• Social- balance time with family and friends

Tess, 10

  • Finance-paying tithing and savings without reminders

  • Emotional-learn what to do with strong emotions

  • Mental- high quality work with chores

  • Physical-shower four times a week, brush and floss two times a day, cook 2 breakfasts unassisted

  • Spiritual- read scriptures five times a week, family history one time a month

  • Social- balance time with family and friends

Joshua, 12

  • Finance-paying tithing and savings without reminders

  • Emotional-learn to express yourself, especially when upset

  • Mental- finish schoolwork in a timely manner, high quality work with chores, make your bed, complete extra chore without being asked

  • Physical-shower everyday, brush and floss two times a day

  • Spiritual-read scriptures five times a week, attend the temple one time a month or complete family history

  • Social- stay the same whether you are with friends or with family

Bella, 14

  • Finance-track spending, paying tithing and savings without reminders

  • Emotional-learn what to do with your anger

  • Mental-maintain a B- or higher, get chores done on time and do high quality work, study one book every year, put your stuff into the calendar

  • Physical-exercise two times a week, cook three dinners and one breakfast unassisted, shower everyday

  • Spiritual-read scriptures five times a week, attend the temple one time a month or complete family history

  • Social-limit time on social media

Porter, 15

  • Finance-track spending, save $3000 for mission

  • Emotional-learn to express emotions in a positive way when upset, learn how to deal with stress, take 100% responsibility with how you react

  • Mental-maintain a B- or higher, get chores done on time and do high quality work, study three books every year, put your stuff into the calendar, check on buddy’s work

  • Physical-exercise three times a week, cook five dinners and three breakfasts unassisted

  • Spiritual-read scriptures everyday, attend the temple one time a month or complete family history, study one religious book a year

Ethan, 17

  • Finance-track spending, save $3000 for mission, pay tithing and savings without reminders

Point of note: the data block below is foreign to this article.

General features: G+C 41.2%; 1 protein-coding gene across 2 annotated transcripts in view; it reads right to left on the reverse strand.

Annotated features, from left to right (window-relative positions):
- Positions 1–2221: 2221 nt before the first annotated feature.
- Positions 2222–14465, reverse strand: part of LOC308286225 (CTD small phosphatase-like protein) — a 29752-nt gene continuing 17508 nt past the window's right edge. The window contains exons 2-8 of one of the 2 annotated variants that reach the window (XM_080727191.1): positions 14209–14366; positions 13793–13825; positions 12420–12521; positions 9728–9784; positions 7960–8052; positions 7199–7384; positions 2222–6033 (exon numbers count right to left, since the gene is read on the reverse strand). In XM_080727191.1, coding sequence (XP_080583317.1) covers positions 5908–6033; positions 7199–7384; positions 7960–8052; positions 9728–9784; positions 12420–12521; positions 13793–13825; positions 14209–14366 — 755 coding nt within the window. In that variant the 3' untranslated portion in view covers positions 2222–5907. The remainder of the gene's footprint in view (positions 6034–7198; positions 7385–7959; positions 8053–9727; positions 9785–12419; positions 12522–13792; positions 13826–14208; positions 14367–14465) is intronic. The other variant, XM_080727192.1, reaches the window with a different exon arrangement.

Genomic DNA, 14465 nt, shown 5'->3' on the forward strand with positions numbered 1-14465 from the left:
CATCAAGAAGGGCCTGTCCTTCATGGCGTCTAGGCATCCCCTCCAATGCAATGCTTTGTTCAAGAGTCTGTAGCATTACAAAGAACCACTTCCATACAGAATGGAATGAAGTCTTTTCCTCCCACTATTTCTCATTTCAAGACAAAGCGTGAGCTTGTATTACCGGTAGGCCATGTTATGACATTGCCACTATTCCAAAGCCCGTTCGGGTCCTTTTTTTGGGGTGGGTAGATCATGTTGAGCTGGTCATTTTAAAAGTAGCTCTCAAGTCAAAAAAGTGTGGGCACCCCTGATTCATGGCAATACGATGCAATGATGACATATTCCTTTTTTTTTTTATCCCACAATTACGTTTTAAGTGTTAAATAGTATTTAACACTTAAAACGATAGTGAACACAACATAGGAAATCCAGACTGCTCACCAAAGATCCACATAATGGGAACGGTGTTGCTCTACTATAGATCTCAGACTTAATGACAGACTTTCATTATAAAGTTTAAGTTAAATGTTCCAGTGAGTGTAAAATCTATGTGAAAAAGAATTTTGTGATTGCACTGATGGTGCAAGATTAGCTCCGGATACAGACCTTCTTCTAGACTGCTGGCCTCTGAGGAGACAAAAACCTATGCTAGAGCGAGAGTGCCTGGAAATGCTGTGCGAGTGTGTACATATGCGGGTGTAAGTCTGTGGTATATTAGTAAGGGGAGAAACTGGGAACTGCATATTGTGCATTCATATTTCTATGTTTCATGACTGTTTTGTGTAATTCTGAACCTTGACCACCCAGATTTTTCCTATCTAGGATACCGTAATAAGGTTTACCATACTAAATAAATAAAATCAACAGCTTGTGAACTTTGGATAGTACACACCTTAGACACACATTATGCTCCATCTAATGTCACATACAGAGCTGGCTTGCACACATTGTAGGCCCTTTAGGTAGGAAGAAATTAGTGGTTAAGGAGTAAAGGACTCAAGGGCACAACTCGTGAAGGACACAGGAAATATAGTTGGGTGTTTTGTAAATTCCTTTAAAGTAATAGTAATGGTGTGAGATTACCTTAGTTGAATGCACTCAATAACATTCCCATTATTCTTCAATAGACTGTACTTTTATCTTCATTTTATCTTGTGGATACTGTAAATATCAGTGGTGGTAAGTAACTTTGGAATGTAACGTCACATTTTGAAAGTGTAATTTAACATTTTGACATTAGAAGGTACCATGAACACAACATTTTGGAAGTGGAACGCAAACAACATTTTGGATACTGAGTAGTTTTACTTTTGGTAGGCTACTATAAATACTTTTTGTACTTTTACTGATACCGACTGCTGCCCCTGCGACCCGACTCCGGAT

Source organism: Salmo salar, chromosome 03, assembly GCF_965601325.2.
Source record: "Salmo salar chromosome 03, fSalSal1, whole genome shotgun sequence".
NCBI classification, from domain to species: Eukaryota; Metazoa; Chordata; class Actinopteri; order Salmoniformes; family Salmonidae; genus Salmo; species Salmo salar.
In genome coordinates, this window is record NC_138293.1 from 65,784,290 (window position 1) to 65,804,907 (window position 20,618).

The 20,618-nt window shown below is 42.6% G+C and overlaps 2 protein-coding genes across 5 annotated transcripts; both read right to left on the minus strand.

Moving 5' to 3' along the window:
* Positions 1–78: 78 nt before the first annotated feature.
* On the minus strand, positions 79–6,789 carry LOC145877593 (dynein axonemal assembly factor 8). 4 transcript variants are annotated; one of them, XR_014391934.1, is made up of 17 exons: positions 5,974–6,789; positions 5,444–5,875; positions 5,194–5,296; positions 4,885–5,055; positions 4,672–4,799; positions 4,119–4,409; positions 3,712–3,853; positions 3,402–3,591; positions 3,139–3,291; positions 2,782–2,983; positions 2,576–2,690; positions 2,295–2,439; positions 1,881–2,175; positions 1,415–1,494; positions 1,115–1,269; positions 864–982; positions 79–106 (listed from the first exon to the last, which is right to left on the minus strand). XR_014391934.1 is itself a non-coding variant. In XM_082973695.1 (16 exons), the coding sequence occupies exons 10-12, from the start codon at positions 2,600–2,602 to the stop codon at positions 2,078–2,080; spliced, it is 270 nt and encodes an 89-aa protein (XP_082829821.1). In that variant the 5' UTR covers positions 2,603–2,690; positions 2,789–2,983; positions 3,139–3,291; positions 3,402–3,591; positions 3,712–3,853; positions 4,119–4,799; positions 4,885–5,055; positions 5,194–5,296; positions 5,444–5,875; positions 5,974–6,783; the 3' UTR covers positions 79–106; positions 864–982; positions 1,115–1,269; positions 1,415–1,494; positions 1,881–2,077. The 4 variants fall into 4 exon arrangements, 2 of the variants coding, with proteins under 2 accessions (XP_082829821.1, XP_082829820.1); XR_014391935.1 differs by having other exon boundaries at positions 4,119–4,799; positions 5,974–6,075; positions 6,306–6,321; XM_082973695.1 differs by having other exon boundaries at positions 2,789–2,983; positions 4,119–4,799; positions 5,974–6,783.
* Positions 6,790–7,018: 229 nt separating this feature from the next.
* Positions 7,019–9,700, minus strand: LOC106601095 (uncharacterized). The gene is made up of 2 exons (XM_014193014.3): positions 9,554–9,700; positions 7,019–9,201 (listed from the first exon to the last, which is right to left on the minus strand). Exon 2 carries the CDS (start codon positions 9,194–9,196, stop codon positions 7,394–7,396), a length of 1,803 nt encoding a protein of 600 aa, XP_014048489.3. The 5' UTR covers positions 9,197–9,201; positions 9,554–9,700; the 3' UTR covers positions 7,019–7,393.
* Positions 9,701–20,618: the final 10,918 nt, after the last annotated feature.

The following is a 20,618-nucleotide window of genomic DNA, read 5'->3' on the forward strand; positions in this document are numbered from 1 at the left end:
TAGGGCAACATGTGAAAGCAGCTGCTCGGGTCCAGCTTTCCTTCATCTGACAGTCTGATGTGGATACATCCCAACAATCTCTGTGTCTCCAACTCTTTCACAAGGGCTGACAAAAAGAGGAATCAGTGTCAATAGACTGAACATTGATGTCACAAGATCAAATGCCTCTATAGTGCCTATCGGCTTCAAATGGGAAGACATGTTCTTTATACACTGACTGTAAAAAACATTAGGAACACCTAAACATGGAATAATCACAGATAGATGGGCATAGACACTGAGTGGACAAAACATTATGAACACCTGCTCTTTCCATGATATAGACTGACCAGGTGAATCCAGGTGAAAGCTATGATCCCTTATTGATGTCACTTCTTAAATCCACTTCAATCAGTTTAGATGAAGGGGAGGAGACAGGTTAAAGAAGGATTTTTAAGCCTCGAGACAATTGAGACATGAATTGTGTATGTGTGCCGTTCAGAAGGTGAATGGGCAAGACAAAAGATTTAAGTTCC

• Emotional-express emotions when upset/angry, take 100% responsibility with how you react

  • Mental-maintain a B- or higher, study at least three books a year, check on buddy’s work

  • Physical-wear clean clothes, shave without reminders, brush and floss two times a day, exercise three times a week, cook five dinners and three breakfasts unassisted

  • Spiritual- attend the temple one time a month or complete family history, study one religious book a year

  • Social- attend one social activity a month, at least one time a month sit with other kids during lunch

Ideas for some liberties

Here are some ideas for liberties that we have for our kids, but it isn’t a one-size fits all mold; different beliefs and parenting styles change this greatly. But I would like to give you some ideas, so here are some of our liberties.  

Level 1 Tadpole- love, clothing, shelter, food, and all basic needs met, 8:15 bedtime

Some of the other liberties we have are: a later bedtime as you advance until you don’t even have a bedtime because you have mastered your time, can play at other’s homes, can have friends over without mom and dad home, know the computer password, can go with friends without an adult within a certain proximity and then advances to further out proximities, being able to drive for own pleasures, dating, have a social media account, cell phone, and when our kids advance to Level 7 they have complete independence.

If you don’t have older kids I would recommend not filling in all the levels. When they’re young their liberties are so much different than teens, so I would just adjust it as they grow.

What to do when someone advances?

When someone advances we make a big fuss about them in family meeting and announce what their new liberties are. Then within a week or two I would give them their new skills.

How do you know when to advance them? Unless they are an older child who obviously has some mastery, I would recommend taking it slow and have them master a skill for at least six months, if not longer. Some of my monkeys have been on a certain level for over a year. It’s about mastery, not how fast you skim through stuff.   

What if someone digresses?

This is a great question, as I have seen it in my own kids and others. They work really hard to master a skill and then when they pass a level they go back to old bad habits. I never have my kids go back down a level, you can only go up, so what we decided as a family was if someone who had mastered getting their chores done on time doesn’t get them done they lose certain liberties, just for the day. It’s usually just not being able to play with friends, and turn in any electronic.

If you have any questions or need some help creating your Levels of Liberty send me an email at thehippiemamablog@gmail.com